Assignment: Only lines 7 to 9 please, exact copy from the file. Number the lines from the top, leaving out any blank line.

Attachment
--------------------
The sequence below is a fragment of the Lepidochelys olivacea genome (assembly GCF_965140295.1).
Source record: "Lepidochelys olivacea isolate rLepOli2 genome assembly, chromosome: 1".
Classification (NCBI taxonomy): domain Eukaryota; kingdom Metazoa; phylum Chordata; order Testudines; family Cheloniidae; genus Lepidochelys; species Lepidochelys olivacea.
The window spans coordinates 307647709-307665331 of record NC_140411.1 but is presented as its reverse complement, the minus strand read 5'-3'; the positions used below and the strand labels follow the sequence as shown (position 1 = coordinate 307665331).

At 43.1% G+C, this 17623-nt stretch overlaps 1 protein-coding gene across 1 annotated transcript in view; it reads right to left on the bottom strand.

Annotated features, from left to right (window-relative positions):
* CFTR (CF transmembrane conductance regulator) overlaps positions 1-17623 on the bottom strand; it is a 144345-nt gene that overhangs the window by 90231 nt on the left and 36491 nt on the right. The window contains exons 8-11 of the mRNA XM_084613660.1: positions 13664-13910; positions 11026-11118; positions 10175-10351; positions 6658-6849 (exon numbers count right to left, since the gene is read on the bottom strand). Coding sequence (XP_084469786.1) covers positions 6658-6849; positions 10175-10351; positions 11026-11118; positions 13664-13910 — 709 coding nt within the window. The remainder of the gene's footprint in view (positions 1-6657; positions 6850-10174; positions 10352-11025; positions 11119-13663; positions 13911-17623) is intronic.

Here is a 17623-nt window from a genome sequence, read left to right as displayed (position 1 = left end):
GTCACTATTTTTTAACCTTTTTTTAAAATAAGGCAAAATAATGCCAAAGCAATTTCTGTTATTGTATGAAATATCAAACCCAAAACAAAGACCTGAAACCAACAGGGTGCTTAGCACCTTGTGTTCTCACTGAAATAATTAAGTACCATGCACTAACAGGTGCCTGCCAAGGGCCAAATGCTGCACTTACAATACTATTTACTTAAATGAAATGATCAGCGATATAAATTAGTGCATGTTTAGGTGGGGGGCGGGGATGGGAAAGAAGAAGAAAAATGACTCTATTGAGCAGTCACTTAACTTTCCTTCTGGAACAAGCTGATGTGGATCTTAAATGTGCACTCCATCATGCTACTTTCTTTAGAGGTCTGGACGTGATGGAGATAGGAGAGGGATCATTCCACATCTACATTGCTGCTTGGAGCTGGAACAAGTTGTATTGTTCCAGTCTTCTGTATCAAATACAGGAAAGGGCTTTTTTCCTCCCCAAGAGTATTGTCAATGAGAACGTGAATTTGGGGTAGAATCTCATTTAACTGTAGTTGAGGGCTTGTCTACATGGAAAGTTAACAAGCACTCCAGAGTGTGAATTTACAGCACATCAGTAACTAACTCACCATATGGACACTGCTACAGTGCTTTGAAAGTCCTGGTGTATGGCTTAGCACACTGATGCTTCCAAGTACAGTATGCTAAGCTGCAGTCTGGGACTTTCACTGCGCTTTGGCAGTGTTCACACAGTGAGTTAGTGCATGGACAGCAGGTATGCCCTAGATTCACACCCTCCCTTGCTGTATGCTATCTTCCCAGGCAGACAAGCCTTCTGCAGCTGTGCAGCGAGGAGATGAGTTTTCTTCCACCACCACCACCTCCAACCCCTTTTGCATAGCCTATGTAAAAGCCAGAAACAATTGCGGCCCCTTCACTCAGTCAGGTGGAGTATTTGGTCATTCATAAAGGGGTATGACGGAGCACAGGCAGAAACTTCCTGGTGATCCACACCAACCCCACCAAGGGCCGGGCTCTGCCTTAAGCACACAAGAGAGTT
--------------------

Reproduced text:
* CFTR (CF transmembrane conductance regulator) overlaps positions 1-17623 on the bottom strand; it is a 144345-nt gene that overhangs the window by 90231 nt on the left and 36491 nt on the right. The window contains exons 8-11 of the mRNA XM_084613660.1: positions 13664-13910; positions 11026-11118; positions 10175-10351; positions 6658-6849 (exon numbers count right to left, since the gene is read on the bottom strand). Coding sequence (XP_084469786.1) covers positions 6658-6849; positions 10175-10351; positions 11026-11118; positions 13664-13910 — 709 coding nt within the window. The remainder of the gene's footprint in view (positions 1-6657; positions 6850-10174; positions 10352-11025; positions 11119-13663; positions 13911-17623) is intronic.

Here is a 17623-nt window from a genome sequence, read left to right as displayed (position 1 = left end):
GTCACTATTTTTTAACCTTTTTTTAAAATAAGGCAAAATAATGCCAAAGCAATTTCTGTTATTGTATGAAATATCAAACCCAAAACAAAGACCTGAAACCAACAGGGTGCTTAGCACCTTGTGTTCTCACTGAAATAATTAAGTACCATGCACTAACAGGTGCCTGCCAAGGGCCAAATGCTGCACTTACAATACTATTTACTTAAATGAAATGATCAGCGATATAAATTAGTGCATGTTTAGGTGGGGGGCGGGGATGGGAAAGAAGAAGAAAAATGACTCTATTGAGCAGTCACTTAACTTTCCTTCTGGAACAAGCTGATGTGGATCTTAAATGTGCACTCCATCATGCTACTTTCTTTAGAGGTCTGGACGTGATGGAGATAGGAGAGGGATCATTCCACATCTACATTGCTGCTTGGAGCTGGAACAAGTTGTATTGTTCCAGTCTTCTGTATCAAATACAGGAAAGGGCTTTTTTCCTCCCCAAGAGTATTGTCAATGAGAACGTGAATTTGGGGTAGAATCTCATTTAACTGTAGTTGAGGGCTTGTCTACATGGAAAGTTAACAAGCACTCCAGAGTGTGAATTTACAGCACATCAGTAACTAACTCACCATATGGACACTGCTACAGTGCTTTGAAAGTCCTGGTGTATGGCTTAGCACACTGATGCTTCCAAGTACAGTATGCTAAGCTGCAGTCTGGGACTTTCACTGCGCTTTGGCAGTGTTCACACAGTGAGTTAGTGCATGGACAGCAGGTATGCCCTAGATTCACACCCTCCCTTGCTGTATGCTATCTTCCCAGGCAGACAAGCCTTCTGCAGCTGTGCAGCGAGGAGATGAGTTTTCTTCCACCACCACCACCTCCAACCCCTTTTGCATAGCCTATGTAAAAGCCAGAAACAATTGCGGCCCCTTCACTCAGTCAGGTGGAGTATTTGGTCATTCATAAAGGGGTATGACGGAGCACAGGCAGAAACTTCCTGGTGATCCACACCAACCCCACCAAGGGCCGGGCTCTGCCTTAAGCACACAAGAGAGTT